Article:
Cornelius Loth testified that he came to Schenectady on October 6, 1891.  He knew Demascek and his wife and was in their house frequently.  He said that Demascek gave him money on several occasions and told him how his wife caused him trouble and stole his money.  He begged and cried on many occasions for Loth to kill his wife.  Loth said he left Schenectady on Easter, April 16th 1892, and didn’t hear from Demascek again except receiving a letter from him. The letter pleaded for Loth to kill his wife and promised to forgive his debts and give him a large sum of money.  Loth said that he burned the letter after he read it.  Under questioning, Loth could not say that the handwriting on the letter was definitely Demascek’s.  Demascek later said he could not have written the letter because he was illiterate and could only write his name.

Judge Yates successfully argued the case for Alexander Demascek saying all evidence, especially Loth’s confession, was third party and nothing could be proved.  Although the prosecutor felt there was enough evidence against Demascek to move forward, the grand jury refused to indict him and he was released from custody.  Loth was indicted and held for trial.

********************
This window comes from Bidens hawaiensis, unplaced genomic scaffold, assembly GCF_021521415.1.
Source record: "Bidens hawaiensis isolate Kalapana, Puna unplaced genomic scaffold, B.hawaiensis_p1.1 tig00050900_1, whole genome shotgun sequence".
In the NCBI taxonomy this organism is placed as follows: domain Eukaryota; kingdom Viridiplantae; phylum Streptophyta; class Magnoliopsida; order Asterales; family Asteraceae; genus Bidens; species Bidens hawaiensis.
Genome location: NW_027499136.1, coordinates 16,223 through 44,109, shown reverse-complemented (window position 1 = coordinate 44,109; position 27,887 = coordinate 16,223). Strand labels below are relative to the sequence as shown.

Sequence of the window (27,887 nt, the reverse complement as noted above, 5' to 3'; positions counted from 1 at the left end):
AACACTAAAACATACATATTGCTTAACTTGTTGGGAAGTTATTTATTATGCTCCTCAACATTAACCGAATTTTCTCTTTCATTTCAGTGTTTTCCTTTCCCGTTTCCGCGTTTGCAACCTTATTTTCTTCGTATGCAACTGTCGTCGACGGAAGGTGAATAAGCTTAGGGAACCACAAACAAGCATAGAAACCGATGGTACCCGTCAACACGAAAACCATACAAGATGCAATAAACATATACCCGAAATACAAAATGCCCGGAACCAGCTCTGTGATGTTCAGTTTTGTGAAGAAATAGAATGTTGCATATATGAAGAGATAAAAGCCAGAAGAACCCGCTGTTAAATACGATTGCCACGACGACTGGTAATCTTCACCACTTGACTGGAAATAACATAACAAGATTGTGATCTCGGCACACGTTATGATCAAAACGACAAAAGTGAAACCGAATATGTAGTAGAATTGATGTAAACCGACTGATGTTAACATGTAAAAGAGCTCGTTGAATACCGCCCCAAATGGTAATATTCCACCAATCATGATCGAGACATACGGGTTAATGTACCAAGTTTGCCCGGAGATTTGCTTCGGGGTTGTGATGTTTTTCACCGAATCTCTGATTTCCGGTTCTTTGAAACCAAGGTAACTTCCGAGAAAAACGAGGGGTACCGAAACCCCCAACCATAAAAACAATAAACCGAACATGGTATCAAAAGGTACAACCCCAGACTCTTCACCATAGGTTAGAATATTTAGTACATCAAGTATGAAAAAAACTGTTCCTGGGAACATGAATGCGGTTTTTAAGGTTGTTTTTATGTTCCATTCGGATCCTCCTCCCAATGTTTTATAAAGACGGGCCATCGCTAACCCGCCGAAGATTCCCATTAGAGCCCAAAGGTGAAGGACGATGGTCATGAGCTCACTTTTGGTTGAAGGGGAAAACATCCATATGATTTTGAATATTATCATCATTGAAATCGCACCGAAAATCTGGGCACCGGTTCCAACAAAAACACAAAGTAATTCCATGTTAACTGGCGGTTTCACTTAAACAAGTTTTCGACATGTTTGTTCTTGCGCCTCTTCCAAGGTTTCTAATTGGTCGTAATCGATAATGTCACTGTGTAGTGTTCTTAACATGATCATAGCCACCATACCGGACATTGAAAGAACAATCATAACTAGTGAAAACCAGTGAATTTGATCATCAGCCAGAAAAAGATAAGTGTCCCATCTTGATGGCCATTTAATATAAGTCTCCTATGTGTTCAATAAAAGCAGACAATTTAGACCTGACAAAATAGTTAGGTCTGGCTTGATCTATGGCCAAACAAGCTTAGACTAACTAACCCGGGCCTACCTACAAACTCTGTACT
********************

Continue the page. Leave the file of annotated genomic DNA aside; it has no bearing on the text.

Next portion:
In mid-November Cornelius Loth was arraigned on the murder charge before Judge Kellogg.  He pled not guilty but did not have counsel.  He said he had no money and no friends in a position to help him.  Judge Kellogg advised the members of the Schenectady Bar Association to appoint someone to defend him.

By November 17th, attorney A. J. Thompson consented to act as counsel for Loth.  Thompson said that in view of his confession, there was no doubt to his guilt but there was some doubt as to his sanity.  He said that Loth was “unquestionably insane” and would like to have an examination of his sanity done as soon as possible.  He said that Loth substantiated his confession one day and denied it the next.  He reported that “if Loth did the murder at all, it was for plunder but the plan was spoiled by the arrival of the little Frisch girl who interrupted him at his deadly work”.   One of the stories Loth told Thompson was that John Feldheimer, the special officer, offered him $100 to confess to the murder.  Feldheimer promised he would obtain counsel for him to secure his acquittal and then would send him back to Hungary.